D O C U M E N T S 1 1 4 , 1 1 5 M A R C H 1 9 2 2 1 1 9
plicated lawsuit. Mr. Besso asked me if I would like to put in a good word with you
on their behalf, as the outcome of this trial is of profound importance to this firm
founded by my friend’s
father.[3]
I gladly do so because I know how badly struck
this firm—directed by excellent men—was by the consequences of the war and
herewith permit myself to urge you to represent this lawsuit entrusted to you with
special care.
In utmost respect.
114. From Paul Ehrenfest
[Leyden,] 3 o’clock in the aftern[oon], 26 March 1922
Dear Einstein,
Just received your
letter.[1]
I request immediate notification of your sister’s name—you forgot to include it
and I don’t know it!

It would be a great pleasure for us if you could make your return trip via Leyden.
St. John is coming to Europe in the spring and would be very gladly!! prepared to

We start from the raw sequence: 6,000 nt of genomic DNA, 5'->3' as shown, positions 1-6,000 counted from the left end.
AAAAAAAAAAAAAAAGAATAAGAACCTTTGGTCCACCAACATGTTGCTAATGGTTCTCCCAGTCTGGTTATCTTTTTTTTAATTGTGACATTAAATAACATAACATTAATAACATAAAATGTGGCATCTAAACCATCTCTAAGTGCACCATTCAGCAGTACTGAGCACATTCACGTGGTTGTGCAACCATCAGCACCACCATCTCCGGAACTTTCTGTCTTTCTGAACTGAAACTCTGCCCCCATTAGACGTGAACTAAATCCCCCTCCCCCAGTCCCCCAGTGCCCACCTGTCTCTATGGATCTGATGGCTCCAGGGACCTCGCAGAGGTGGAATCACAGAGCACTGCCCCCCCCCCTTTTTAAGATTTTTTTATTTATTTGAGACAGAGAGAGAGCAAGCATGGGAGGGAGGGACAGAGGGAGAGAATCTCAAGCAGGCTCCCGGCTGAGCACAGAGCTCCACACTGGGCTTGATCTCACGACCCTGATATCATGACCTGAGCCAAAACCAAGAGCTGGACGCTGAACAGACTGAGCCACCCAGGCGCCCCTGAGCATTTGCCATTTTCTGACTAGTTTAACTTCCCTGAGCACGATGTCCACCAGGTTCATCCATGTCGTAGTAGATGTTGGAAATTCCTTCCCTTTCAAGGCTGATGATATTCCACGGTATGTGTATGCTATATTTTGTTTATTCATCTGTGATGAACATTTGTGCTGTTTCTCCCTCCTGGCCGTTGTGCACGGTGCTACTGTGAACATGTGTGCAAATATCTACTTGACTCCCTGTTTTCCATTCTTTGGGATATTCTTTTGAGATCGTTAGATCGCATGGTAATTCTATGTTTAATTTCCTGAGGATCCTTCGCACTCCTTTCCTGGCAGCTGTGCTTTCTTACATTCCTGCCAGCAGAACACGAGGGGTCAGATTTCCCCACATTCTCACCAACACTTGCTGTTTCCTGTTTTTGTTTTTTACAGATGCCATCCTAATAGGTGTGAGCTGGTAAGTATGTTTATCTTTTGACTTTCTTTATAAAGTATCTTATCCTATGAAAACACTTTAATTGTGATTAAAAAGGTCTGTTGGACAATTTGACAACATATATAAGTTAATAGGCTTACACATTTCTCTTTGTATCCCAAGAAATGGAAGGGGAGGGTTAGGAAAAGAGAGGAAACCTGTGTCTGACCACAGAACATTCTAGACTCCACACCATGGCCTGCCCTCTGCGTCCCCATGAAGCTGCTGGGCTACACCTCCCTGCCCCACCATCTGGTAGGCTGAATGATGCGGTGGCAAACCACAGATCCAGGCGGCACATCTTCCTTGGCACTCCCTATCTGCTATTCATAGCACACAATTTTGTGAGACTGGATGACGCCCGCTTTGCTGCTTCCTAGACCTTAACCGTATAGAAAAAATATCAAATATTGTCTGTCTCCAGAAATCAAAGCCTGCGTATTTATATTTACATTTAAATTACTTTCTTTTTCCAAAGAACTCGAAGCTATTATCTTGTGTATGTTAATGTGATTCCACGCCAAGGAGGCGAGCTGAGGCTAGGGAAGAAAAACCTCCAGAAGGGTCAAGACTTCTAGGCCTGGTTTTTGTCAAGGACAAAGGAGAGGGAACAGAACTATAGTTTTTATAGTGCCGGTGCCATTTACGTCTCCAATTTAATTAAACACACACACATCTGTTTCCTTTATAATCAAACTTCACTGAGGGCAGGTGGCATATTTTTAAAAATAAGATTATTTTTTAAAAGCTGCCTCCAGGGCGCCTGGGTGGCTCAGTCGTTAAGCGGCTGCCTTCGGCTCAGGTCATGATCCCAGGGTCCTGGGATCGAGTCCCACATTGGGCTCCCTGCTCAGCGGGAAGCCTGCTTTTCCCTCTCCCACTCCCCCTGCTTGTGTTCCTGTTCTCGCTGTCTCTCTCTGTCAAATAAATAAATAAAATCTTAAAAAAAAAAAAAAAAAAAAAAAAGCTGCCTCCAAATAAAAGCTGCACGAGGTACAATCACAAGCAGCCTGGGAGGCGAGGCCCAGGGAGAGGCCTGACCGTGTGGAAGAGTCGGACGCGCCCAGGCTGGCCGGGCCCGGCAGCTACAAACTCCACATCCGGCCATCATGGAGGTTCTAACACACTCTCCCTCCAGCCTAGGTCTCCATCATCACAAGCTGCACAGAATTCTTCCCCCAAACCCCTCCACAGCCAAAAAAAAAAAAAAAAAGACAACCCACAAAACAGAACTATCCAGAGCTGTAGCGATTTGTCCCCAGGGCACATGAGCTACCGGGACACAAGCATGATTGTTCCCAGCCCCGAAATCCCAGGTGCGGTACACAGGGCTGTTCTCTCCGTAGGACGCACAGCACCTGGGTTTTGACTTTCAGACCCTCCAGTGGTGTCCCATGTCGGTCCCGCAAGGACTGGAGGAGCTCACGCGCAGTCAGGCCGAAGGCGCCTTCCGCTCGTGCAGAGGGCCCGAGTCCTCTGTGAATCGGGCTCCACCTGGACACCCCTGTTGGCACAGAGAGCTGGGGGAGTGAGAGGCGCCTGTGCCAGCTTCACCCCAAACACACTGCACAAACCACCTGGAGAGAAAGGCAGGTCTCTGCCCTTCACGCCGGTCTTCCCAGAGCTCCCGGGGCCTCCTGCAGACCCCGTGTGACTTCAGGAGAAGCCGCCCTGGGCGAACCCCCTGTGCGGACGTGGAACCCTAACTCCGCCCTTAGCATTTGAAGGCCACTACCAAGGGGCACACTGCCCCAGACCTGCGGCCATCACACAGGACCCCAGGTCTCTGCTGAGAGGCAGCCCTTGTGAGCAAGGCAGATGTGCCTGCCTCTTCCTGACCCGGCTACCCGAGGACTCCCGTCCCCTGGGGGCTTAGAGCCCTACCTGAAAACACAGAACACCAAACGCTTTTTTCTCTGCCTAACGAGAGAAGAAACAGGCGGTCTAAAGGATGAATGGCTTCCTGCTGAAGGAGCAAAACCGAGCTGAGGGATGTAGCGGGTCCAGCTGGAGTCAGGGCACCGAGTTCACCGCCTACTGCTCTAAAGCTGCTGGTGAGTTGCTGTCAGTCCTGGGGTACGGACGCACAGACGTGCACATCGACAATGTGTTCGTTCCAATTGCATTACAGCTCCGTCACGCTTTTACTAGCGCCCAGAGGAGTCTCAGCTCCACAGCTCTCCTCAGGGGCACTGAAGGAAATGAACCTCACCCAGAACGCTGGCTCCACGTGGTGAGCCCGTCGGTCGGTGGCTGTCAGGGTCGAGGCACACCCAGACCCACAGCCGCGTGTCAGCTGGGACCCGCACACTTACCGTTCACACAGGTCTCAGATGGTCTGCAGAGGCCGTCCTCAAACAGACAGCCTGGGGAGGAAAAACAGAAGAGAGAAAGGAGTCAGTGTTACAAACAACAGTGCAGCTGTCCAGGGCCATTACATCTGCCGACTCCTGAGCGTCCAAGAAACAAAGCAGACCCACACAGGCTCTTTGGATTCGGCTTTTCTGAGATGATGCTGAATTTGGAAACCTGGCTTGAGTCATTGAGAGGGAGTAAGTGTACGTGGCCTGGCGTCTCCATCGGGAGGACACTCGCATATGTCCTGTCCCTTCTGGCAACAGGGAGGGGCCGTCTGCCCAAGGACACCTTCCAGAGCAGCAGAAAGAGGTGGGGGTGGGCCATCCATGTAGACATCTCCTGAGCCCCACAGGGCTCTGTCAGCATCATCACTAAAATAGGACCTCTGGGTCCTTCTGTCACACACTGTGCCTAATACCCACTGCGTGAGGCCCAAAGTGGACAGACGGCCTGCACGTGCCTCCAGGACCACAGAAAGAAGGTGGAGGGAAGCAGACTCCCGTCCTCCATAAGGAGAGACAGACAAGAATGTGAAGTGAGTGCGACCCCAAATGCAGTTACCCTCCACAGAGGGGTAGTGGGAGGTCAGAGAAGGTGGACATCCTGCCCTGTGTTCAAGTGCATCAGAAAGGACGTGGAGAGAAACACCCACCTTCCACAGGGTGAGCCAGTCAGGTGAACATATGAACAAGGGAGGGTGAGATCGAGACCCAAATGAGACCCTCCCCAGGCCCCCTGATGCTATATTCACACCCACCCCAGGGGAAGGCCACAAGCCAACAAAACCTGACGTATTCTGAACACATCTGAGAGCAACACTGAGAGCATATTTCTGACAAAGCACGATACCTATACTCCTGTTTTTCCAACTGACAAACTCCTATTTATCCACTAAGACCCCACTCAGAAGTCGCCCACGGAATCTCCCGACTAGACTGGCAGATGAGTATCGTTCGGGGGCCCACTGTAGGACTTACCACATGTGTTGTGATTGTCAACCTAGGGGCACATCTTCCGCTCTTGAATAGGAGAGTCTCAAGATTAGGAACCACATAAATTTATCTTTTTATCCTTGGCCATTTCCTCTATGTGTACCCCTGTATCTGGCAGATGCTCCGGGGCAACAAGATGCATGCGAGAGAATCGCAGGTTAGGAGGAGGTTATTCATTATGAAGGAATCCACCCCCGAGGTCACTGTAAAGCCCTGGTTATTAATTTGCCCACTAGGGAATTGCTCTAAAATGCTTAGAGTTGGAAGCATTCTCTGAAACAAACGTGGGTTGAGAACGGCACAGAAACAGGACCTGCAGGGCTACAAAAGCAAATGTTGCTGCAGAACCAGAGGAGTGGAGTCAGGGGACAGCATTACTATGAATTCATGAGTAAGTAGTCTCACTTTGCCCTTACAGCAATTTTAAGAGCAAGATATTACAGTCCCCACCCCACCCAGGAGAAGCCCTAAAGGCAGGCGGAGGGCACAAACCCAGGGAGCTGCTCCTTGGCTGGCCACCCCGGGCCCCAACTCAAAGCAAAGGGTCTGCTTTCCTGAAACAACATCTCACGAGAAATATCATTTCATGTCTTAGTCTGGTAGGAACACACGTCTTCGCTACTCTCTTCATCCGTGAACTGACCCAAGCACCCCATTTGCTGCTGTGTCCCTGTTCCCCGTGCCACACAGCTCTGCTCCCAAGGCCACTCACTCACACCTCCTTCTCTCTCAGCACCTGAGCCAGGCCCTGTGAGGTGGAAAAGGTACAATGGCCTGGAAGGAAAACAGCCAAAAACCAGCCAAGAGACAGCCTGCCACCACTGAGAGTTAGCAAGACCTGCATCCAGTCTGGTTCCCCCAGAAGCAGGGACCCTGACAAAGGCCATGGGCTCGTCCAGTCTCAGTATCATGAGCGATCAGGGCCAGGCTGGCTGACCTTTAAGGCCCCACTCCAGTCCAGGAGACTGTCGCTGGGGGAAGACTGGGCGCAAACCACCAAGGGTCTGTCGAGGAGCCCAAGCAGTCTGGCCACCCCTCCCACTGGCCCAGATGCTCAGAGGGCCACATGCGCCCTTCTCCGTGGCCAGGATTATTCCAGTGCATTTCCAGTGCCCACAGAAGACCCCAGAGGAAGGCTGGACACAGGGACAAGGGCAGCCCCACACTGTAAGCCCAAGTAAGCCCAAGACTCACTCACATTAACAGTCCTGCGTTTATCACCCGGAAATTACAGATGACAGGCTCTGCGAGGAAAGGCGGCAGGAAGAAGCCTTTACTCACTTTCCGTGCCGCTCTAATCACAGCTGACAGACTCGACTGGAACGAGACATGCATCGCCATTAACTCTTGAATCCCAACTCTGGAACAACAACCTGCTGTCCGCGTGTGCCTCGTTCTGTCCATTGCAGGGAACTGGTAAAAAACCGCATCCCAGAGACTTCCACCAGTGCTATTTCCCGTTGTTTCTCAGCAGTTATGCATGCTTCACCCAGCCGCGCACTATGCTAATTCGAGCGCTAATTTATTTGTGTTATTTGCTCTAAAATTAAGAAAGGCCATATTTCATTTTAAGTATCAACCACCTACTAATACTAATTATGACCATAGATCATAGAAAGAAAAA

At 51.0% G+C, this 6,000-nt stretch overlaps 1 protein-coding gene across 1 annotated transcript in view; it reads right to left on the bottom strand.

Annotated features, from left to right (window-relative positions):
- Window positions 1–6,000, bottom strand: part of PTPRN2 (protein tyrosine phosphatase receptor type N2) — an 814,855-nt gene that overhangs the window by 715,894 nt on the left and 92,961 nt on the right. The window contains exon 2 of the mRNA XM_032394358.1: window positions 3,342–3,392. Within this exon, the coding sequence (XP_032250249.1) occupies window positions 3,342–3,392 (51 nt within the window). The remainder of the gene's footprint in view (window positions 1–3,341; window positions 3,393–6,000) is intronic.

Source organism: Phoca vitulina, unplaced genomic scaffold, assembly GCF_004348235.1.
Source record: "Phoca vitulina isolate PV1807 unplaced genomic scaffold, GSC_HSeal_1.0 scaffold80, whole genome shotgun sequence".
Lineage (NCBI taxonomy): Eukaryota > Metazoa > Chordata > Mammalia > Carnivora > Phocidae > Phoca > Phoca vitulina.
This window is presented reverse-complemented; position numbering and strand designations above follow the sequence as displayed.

come to Leyden in the second half of June for a spectral-shift
conference.[2]
Warm greetings to all of you. Naturally, especially also to the dear
Ilmargotse,[3]
yours,
Ehrenfest.
115. From Hantaro Nagaoka[1]
College of Science, Tokyo Imperial University, 26 March 1922
Highly esteemed Professor,
Mr. Yamamoto, editor of Kaizo, informed me that you might arrive in Tokyo at
the beginning of
October.[2]
This is a big surprise; and the Japanese will unani-
mously welcome you, as your noted name as a world-famous thinker is known
everywhere and the principle of relativity is highly reputed. Thanks to translations
of various writings about the principle of relativity, popular lectures by Mr.
Kuwaki, and books for the general public by Mr. Ishiwara, the Japanese have
regarded the principle with great interest. Unfortunately, it is represented in more
than one way, particularly by philosophers, all of whom lack mathematical
knowledge.[3]
A lecture from you personally will clear up this haze and fog and the
Japanese will be bathed in the bright light of the genuine principle of relativity.
Previous Page Next Page